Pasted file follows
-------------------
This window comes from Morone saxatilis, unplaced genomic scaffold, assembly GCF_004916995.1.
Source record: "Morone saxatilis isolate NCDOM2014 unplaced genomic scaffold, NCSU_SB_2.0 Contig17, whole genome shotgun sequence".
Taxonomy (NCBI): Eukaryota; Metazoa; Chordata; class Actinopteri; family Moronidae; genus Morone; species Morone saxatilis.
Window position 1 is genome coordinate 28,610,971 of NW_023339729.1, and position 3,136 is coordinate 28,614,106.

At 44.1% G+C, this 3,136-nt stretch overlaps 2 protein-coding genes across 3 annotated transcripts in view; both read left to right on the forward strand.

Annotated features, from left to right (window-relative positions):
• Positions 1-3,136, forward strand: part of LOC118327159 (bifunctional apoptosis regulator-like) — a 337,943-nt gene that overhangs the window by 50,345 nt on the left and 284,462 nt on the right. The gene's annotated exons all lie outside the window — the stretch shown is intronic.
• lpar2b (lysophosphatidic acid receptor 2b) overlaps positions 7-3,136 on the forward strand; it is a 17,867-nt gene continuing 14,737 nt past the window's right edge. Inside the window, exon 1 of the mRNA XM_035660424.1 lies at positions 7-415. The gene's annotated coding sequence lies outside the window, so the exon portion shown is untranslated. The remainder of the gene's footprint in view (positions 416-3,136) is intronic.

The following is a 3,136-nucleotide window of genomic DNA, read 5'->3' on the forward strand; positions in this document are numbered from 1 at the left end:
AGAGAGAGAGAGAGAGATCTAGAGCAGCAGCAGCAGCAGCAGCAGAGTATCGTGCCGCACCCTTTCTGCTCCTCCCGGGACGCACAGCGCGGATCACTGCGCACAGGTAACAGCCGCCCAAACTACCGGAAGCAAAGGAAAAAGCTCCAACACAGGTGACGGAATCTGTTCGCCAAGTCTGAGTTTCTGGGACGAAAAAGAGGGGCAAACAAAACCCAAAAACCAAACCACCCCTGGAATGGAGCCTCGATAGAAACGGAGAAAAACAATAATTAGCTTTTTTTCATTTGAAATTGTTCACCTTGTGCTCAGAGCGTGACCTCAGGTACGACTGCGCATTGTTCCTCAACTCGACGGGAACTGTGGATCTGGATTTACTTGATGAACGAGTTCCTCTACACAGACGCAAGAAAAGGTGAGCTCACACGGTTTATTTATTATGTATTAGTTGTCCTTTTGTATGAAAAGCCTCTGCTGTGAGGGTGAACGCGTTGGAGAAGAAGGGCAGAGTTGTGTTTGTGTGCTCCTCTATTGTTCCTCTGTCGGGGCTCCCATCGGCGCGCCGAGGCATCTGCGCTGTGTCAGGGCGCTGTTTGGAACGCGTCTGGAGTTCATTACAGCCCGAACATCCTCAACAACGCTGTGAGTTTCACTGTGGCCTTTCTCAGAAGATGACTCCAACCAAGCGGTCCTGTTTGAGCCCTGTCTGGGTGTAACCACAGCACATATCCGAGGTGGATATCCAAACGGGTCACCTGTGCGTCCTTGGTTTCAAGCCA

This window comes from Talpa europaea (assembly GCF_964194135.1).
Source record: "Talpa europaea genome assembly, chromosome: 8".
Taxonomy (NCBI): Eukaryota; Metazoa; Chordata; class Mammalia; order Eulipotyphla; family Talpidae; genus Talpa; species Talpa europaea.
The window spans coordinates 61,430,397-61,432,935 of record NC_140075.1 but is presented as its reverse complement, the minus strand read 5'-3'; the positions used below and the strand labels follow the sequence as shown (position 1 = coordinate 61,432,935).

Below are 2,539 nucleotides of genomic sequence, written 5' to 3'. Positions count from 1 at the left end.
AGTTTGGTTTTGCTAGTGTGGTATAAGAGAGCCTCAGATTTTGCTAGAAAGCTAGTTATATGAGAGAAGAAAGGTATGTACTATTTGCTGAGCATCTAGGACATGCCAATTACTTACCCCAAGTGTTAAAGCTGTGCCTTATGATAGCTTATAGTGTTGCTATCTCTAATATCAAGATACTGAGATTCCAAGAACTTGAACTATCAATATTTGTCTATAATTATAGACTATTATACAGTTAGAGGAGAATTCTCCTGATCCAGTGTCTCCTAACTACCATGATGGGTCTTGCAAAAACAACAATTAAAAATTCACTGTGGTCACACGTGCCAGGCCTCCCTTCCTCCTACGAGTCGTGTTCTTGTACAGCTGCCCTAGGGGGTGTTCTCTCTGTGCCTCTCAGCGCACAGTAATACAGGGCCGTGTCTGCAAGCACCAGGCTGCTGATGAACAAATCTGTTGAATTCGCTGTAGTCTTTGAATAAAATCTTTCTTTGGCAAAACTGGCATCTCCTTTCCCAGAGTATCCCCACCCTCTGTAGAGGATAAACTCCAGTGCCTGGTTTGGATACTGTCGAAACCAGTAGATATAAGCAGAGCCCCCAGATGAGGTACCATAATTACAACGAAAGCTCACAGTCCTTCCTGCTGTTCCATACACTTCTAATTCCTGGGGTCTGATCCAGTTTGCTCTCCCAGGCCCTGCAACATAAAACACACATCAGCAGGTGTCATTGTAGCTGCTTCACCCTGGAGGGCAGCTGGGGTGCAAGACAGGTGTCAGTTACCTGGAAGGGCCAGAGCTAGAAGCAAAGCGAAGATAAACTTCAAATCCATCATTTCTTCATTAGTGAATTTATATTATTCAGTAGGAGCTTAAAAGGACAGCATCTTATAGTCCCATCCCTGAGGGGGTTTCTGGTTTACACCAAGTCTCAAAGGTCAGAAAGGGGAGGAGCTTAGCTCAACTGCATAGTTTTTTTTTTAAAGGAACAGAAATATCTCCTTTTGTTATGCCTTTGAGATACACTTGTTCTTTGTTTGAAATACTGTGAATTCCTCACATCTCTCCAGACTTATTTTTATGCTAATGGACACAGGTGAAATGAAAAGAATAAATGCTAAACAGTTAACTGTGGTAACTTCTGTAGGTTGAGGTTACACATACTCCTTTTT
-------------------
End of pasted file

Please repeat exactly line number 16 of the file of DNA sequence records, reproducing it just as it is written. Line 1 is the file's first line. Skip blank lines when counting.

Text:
AGTTTGGTTTTGCTAGTGTGGTATAAGAGAGCCTCAGATTTTGCTAGAAAGCTAGTTATATGAGAGAAGAAAGGTATGTACTATTTGCTGAGCATCTAGGACATGCCAATTACTTACCCCAAGTGTTAAAGCTGTGCCTTATGATAGCTTATAGTGTTGCTATCTCTAATATCAAGATACTGAGATTCCAAGAACTTGAACTATCAATATTTGTCTATAATTATAGACTATTATACAGTTAGAGGAGAATTCTCCTGATCCAGTGTCTCCTAACTACCATGATGGGTCTTGCAAAAACAACAATTAAAAATTCACTGTGGTCACACGTGCCAGGCCTCCCTTCCTCCTACGAGTCGTGTTCTTGTACAGCTGCCCTAGGGGGTGTTCTCTCTGTGCCTCTCAGCGCACAGTAATACAGGGCCGTGTCTGCAAGCACCAGGCTGCTGATGAACAAATCTGTTGAATTCGCTGTAGTCTTTGAATAAAATCTTTCTTTGGCAAAACTGGCATCTCCTTTCCCAGAGTATCCCCACCCTCTGTAGAGGATAAACTCCAGTGCCTGGTTTGGATACTGTCGAAACCAGTAGATATAAGCAGAGCCCCCAGATGAGGTACCATAATTACAACGAAAGCTCACAGTCCTTCCTGCTGTTCCATACACTTCTAATTCCTGGGGTCTGATCCAGTTTGCTCTCCCAGGCCCTGCAACATAAAACACACATCAGCAGGTGTCATTGTAGCTGCTTCACCCTGGAGGGCAGCTGGGGTGCAAGACAGGTGTCAGTTACCTGGAAGGGCCAGAGCTAGAAGCAAAGCGAAGATAAACTTCAAATCCATCATTTCTTCATTAGTGAATTTATATTATTCAGTAGGAGCTTAAAAGGACAGCATCTTATAGTCCCATCCCTGAGGGGGTTTCTGGTTTACACCAAGTCTCAAAGGTCAGAAAGGGGAGGAGCTTAGCTCAACTGCATAGTTTTTTTTTTAAAGGAACAGAAATATCTCCTTTTGTTATGCCTTTGAGATACACTTGTTCTTTGTTTGAAATACTGTGAATTCCTCACATCTCTCCAGACTTATTTTTATGCTAATGGACACAGGTGAAATGAAAAGAATAAATGCTAAACAGTTAACTGTGGTAACTTCTGTAGGTTGAGGTTACACATACTCCTTTTT